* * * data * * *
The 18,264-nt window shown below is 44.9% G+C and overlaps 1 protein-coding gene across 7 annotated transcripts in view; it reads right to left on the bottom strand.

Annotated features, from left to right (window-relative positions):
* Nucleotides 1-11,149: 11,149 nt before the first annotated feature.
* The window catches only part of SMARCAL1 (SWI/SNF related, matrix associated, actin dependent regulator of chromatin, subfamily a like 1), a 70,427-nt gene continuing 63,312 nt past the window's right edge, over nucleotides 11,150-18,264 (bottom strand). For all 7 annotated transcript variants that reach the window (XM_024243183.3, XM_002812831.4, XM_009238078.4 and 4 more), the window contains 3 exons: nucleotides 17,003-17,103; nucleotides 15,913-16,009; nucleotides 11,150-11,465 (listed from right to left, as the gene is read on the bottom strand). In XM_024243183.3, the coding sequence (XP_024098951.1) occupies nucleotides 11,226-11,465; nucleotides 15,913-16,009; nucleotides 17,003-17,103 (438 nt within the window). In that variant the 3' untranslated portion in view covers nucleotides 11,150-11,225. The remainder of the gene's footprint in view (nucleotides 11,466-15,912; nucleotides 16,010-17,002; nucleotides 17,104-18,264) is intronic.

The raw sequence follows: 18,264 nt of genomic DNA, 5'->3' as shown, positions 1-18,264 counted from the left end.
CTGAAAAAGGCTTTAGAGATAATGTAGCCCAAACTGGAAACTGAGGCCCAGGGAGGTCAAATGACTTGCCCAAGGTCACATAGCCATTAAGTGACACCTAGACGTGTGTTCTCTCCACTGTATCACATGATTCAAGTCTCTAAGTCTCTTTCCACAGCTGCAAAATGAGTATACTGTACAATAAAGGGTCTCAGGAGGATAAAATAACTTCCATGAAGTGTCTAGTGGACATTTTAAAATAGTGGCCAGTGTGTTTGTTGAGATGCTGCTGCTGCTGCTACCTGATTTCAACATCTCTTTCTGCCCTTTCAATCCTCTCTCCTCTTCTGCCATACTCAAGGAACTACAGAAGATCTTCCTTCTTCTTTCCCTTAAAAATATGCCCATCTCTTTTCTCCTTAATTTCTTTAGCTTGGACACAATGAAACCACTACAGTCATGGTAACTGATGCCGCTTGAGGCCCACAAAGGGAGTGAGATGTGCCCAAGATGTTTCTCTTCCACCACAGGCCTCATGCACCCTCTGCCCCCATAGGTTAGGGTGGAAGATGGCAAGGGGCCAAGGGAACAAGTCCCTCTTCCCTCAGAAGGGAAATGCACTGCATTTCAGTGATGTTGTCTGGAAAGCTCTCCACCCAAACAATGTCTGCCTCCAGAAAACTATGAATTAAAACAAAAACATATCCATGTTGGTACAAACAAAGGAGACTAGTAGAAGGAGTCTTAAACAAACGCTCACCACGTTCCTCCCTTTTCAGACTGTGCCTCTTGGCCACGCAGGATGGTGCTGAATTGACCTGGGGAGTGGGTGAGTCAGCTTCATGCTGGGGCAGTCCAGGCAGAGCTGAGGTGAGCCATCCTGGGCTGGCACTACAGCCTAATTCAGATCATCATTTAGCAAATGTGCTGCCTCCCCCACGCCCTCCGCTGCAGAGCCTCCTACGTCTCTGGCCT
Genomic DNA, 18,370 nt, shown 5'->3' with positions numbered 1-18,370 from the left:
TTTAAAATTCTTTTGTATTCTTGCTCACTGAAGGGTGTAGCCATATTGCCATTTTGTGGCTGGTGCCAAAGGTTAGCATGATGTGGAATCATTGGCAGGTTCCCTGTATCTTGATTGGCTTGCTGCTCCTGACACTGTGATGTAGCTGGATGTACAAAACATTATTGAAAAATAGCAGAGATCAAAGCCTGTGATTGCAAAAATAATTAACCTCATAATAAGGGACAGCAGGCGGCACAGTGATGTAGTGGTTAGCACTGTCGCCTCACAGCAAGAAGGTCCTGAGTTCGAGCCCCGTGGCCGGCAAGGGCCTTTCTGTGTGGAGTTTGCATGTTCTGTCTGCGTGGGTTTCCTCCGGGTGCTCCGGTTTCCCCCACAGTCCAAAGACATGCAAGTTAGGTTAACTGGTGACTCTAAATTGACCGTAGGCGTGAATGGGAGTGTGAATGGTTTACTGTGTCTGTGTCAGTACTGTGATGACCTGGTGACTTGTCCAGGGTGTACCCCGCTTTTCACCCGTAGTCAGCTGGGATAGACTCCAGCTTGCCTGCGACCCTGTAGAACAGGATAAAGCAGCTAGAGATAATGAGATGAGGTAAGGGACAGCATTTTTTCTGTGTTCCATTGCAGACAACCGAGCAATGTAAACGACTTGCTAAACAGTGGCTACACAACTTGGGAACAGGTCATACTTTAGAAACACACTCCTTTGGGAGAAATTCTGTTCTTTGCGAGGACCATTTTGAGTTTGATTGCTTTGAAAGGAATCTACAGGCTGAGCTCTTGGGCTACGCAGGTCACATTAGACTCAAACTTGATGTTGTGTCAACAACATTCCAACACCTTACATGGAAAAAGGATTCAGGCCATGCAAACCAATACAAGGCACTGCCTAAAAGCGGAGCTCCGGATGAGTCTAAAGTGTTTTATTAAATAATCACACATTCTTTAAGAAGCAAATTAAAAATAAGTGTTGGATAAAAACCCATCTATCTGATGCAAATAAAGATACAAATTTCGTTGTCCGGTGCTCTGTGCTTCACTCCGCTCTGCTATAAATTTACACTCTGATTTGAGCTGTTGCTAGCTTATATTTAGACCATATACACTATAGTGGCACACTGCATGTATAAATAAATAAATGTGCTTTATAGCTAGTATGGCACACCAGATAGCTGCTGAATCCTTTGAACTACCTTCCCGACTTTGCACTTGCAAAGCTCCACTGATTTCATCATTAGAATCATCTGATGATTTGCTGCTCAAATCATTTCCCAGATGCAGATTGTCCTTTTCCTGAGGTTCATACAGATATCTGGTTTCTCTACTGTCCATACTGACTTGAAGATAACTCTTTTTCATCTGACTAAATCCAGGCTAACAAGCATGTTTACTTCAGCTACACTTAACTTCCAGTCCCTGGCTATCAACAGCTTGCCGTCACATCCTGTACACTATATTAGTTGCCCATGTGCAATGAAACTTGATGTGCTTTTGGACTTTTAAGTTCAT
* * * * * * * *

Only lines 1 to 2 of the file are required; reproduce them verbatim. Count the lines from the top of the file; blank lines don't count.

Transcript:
The 18,264-nt window shown below is 44.9% G+C and overlaps 1 protein-coding gene across 7 annotated transcripts in view; it reads right to left on the bottom strand.

Annotated features, from left to right (window-relative positions):